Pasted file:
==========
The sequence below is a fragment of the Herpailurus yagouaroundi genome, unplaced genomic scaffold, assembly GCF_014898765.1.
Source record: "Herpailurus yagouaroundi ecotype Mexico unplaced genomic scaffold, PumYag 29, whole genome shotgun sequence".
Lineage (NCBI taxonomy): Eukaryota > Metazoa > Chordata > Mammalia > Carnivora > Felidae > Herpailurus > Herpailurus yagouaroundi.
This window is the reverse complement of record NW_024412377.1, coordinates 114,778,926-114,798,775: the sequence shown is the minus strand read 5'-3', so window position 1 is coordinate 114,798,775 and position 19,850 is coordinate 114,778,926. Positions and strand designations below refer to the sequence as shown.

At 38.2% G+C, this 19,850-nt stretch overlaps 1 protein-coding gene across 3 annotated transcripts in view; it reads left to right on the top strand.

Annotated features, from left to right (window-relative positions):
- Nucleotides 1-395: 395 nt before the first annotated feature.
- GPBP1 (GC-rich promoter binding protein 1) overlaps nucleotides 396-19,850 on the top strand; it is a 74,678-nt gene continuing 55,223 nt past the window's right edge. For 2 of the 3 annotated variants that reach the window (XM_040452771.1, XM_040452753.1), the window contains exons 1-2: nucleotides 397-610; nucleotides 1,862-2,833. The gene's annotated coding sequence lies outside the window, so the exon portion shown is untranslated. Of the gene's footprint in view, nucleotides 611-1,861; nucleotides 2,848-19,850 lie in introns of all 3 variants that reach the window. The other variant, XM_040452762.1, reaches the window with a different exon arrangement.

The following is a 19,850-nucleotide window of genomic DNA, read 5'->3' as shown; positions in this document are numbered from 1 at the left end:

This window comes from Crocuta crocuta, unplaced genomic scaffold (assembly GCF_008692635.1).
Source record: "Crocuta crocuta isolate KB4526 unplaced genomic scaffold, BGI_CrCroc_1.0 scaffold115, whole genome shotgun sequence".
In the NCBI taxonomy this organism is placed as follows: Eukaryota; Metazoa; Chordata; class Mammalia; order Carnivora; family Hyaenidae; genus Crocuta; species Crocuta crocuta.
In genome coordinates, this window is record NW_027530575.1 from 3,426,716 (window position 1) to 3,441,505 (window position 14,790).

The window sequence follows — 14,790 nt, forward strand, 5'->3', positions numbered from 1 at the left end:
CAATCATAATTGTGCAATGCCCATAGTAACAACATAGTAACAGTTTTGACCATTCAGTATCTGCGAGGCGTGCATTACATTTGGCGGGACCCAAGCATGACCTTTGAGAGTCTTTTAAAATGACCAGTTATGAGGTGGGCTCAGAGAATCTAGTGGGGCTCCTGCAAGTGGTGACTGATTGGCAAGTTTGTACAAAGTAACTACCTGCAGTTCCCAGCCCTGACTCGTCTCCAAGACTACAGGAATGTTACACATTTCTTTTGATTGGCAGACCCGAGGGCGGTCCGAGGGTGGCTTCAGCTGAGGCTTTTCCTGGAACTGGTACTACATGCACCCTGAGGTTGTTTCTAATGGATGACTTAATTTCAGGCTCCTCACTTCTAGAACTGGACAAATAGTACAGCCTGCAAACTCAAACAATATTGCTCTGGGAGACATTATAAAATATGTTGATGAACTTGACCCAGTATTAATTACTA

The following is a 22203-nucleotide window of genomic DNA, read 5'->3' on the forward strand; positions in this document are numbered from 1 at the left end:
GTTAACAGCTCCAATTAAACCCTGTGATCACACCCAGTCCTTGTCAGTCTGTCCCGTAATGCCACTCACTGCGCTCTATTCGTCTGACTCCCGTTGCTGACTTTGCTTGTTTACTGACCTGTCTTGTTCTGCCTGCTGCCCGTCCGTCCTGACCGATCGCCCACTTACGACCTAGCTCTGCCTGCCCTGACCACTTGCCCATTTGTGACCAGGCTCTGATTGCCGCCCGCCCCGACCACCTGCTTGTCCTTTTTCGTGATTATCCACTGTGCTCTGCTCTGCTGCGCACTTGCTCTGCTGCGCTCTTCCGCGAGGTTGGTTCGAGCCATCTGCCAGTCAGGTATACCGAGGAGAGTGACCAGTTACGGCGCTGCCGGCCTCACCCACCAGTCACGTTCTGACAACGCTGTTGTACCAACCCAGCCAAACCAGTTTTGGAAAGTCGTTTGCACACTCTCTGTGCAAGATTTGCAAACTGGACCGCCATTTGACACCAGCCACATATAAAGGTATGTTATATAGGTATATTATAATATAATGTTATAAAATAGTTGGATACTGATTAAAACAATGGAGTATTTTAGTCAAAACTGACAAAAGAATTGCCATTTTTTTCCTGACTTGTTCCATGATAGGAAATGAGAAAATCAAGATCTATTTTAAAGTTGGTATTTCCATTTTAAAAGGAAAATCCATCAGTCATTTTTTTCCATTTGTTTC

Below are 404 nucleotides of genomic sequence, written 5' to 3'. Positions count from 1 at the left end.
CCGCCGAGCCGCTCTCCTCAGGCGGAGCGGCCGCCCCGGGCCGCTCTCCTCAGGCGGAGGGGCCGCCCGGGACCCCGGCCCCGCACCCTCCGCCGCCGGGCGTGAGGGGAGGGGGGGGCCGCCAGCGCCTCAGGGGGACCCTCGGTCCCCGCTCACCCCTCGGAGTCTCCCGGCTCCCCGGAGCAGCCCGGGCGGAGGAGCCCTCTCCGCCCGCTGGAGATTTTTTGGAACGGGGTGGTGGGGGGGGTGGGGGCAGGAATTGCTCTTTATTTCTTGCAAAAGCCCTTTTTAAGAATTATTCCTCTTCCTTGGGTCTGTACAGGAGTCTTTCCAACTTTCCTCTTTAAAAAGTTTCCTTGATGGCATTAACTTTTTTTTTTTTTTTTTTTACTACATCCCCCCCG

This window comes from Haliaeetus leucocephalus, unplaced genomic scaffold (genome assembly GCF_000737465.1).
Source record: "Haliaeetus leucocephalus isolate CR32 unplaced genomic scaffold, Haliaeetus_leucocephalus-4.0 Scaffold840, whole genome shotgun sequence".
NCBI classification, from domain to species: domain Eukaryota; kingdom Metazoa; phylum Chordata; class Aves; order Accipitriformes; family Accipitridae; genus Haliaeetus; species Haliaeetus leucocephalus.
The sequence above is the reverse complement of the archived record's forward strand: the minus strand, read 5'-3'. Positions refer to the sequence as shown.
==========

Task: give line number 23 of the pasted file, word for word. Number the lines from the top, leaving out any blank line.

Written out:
The sequence above is the reverse complement of the archived record's forward strand: the minus strand, read 5'-3'. Positions refer to the sequence as shown.